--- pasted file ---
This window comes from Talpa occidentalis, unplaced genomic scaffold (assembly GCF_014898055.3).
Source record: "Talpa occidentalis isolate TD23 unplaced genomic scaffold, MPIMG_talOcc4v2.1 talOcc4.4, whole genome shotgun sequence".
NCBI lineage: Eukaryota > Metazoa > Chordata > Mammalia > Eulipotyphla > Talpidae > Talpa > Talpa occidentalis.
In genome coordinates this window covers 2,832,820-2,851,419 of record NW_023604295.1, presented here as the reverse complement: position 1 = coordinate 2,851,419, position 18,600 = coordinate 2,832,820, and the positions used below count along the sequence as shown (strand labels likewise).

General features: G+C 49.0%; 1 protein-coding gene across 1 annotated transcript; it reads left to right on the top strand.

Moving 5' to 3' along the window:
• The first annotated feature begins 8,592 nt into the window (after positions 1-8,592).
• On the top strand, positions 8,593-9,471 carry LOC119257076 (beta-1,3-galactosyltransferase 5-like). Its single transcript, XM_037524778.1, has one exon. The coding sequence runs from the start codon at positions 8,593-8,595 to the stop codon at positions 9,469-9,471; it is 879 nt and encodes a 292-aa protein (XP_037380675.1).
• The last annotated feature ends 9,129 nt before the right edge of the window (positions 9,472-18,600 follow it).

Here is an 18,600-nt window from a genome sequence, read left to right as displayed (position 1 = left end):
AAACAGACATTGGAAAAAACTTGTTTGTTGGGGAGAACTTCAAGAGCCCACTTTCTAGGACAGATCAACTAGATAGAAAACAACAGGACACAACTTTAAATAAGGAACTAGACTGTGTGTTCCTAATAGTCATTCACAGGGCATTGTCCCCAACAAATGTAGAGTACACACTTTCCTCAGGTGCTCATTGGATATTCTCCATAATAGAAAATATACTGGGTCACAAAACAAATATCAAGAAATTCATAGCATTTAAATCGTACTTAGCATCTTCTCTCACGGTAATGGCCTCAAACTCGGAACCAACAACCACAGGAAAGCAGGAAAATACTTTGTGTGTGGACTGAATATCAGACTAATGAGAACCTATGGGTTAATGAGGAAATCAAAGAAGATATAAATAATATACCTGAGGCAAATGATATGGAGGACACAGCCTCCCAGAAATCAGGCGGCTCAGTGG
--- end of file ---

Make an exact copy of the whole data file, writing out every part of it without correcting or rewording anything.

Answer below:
This window comes from Talpa occidentalis, unplaced genomic scaffold (assembly GCF_014898055.3).
Source record: "Talpa occidentalis isolate TD23 unplaced genomic scaffold, MPIMG_talOcc4v2.1 talOcc4.4, whole genome shotgun sequence".
NCBI lineage: Eukaryota > Metazoa > Chordata > Mammalia > Eulipotyphla > Talpidae > Talpa > Talpa occidentalis.
In genome coordinates this window covers 2,832,820-2,851,419 of record NW_023604295.1, presented here as the reverse complement: position 1 = coordinate 2,851,419, position 18,600 = coordinate 2,832,820, and the positions used below count along the sequence as shown (strand labels likewise).

General features: G+C 49.0%; 1 protein-coding gene across 1 annotated transcript; it reads left to right on the top strand.

Moving 5' to 3' along the window:
• The first annotated feature begins 8,592 nt into the window (after positions 1-8,592).
• On the top strand, positions 8,593-9,471 carry LOC119257076 (beta-1,3-galactosyltransferase 5-like). Its single transcript, XM_037524778.1, has one exon. The coding sequence runs from the start codon at positions 8,593-8,595 to the stop codon at positions 9,469-9,471; it is 879 nt and encodes a 292-aa protein (XP_037380675.1).
• The last annotated feature ends 9,129 nt before the right edge of the window (positions 9,472-18,600 follow it).

Here is an 18,600-nt window from a genome sequence, read left to right as displayed (position 1 = left end):
AAACAGACATTGGAAAAAACTTGTTTGTTGGGGAGAACTTCAAGAGCCCACTTTCTAGGACAGATCAACTAGATAGAAAACAACAGGACACAACTTTAAATAAGGAACTAGACTGTGTGTTCCTAATAGTCATTCACAGGGCATTGTCCCCAACAAATGTAGAGTACACACTTTCCTCAGGTGCTCATTGGATATTCTCCATAATAGAAAATATACTGGGTCACAAAACAAATATCAAGAAATTCATAGCATTTAAATCGTACTTAGCATCTTCTCTCACGGTAATGGCCTCAAACTCGGAACCAACAACCACAGGAAAGCAGGAAAATACTTTGTGTGTGGACTGAATATCAGACTAATGAGAACCTATGGGTTAATGAGGAAATCAAAGAAGATATAAATAATATACCTGAGGCAAATGATATGGAGGACACAGCCTCCCAGAAATCAGGCGGCTCAGTGG